In my next post, I’ll talk about the details of how you build tests, run them, maintain them, etc. with the tools mentioned above.

Threading with Impersonation in an ASP.NET Project

Add to FacebookAdd to DiggAdd to Del.icio.usAdd to StumbleuponAdd to RedditAdd to BlinklistAdd to TwitterAdd to TechnoratiAdd to Yahoo BuzzAdd to Newsvine

Every once in a while, you might run into a need to do something that takes some time in a web app, but doesn’t require user interaction. Maybe you are processing an uploaded file (rescaling images, unzipping, etc). Maybe you are rewriting some statistical data based on new posts. Basically, something that takes minutes or hours – but isn’t that important to be interactive with the user.

You could set up a “job” in a database to be run the next time your timer runs (see https://lanitdev.wordpress.com/2010/03/16/running-a-scheduled-task/). If you don’t have a timer yet, though, that can be overkill if you don’t care that multiple jobs may run at once.

In my case, I needed to export a large volume of data to a zip file. I asked up front for an email address – and the user will receive a link to the completed zip in an email later. The job would only be performed by admins, and even then only about once a year – so there was no need to schedule the job – I could just fire it off when the user requested it.

Any easy way to do this is to use the .NET threading objects in System.Threading. Because I need to save a file, I also have one additional issue – Threads don’t automatically run under the same account that the site does, so I had to include code to impersonate a user that has write permissions.

Here’s a bit of code to get you started:

// param class to pass multiple values
private class ExportParams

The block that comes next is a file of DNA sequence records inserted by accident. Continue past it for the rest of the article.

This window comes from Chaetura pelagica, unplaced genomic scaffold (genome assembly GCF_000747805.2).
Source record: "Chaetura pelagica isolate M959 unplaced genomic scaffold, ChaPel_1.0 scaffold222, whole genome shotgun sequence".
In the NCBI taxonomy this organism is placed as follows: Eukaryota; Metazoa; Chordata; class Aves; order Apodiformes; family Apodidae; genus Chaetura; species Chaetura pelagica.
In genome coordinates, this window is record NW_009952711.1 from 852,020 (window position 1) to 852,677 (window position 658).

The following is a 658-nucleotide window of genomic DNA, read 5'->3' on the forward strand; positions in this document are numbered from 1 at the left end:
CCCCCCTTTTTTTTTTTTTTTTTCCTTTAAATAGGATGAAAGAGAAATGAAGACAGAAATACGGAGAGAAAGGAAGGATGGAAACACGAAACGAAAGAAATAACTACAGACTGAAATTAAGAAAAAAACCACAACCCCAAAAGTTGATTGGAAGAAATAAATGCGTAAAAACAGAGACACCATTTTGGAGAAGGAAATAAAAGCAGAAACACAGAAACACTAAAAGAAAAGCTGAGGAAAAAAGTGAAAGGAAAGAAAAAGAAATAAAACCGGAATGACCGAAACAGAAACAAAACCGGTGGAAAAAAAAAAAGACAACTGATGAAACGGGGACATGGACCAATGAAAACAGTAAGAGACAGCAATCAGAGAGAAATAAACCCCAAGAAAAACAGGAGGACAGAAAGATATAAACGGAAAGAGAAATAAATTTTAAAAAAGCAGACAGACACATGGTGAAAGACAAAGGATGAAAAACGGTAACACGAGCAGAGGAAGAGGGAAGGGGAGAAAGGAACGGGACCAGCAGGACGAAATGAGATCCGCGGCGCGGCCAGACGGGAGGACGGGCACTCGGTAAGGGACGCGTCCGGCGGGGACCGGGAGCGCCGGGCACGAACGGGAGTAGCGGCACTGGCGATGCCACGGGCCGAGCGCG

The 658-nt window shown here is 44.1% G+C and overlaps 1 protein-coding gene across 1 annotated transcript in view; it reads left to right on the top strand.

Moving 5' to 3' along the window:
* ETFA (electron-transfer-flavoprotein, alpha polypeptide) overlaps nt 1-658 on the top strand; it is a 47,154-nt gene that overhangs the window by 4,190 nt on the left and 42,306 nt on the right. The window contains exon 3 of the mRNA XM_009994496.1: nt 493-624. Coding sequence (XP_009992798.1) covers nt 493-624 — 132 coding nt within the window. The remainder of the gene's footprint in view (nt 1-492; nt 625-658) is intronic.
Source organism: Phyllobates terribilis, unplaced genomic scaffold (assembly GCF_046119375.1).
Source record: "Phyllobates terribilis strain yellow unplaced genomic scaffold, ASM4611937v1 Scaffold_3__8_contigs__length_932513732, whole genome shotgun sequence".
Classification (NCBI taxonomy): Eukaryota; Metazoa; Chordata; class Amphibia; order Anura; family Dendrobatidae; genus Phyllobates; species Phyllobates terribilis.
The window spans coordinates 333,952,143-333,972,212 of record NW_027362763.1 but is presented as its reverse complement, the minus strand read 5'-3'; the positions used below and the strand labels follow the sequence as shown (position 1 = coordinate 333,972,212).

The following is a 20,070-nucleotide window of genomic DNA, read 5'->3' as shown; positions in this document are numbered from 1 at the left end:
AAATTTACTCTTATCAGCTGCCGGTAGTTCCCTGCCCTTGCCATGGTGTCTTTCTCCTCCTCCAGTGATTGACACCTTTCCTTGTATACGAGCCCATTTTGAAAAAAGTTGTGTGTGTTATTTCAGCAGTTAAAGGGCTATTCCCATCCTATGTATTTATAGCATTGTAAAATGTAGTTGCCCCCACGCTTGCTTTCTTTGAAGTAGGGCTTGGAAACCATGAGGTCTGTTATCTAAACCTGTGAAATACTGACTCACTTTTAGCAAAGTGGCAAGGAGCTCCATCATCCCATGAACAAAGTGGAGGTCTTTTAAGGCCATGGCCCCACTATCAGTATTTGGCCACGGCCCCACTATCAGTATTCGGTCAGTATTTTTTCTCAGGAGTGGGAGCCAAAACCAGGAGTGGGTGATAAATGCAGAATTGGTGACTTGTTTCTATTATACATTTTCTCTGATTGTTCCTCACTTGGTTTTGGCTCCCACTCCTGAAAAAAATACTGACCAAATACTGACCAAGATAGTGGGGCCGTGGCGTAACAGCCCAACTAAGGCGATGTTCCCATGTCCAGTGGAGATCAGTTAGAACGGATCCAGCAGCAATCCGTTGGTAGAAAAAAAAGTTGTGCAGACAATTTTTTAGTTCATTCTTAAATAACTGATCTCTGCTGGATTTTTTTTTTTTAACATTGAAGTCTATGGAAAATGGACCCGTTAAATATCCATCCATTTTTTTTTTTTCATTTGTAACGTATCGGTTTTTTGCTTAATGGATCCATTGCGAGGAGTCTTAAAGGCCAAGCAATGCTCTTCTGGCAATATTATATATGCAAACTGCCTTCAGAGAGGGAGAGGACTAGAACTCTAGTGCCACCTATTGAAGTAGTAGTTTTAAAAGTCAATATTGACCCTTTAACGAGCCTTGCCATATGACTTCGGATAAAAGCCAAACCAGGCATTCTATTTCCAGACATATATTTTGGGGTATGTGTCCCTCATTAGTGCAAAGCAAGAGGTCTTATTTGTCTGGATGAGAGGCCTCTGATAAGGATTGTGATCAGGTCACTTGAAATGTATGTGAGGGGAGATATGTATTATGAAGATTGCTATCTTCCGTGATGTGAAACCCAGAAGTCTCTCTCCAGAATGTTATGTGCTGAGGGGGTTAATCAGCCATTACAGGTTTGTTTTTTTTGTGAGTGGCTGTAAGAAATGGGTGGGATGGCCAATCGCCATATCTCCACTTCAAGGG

{
            public int UserID { get; set; }
            public string Email { get; set; }
            public string ImpersonateUser { get; set; }
            public string ImpersonateDomain { get; set; }
            public string ImpersonatePassword { get; set; }
        }

        protected void btnExport_Click(object sender, EventArgs e)
        {
//  .... code to get current app user, windows user to impersonate .....

            Thread t = new Thread(new ParameterizedThreadStart(DoExport));
            t.Start(new ExportParams(){
                UserID=CurrentUserID,
                Email=txtEmail.Text,
                ImpersonateUser = username,
                ImpersonateDomain = domain,
                ImpersonatePassword = password
            });
             // show user 'processing' message .....
         }

        private void DoExport(object param)
        {
            ExportParams ep = (ExportParams)param;

            using(var context = Security.Impersonate(ep.ImpersonateUser , ep.ImpersonateDomain,
             ep.ImpersonatePassword ))
          {
            // do the work here..............
          }
        }

Here’s the relevant part of the Security class that does the impersonation:

using System.Runtime.InteropServices;
using System.Security.Principal;
// .....
public class Security {
//.............
public const int LOGON_TYPE_INTERACTIVE = 2;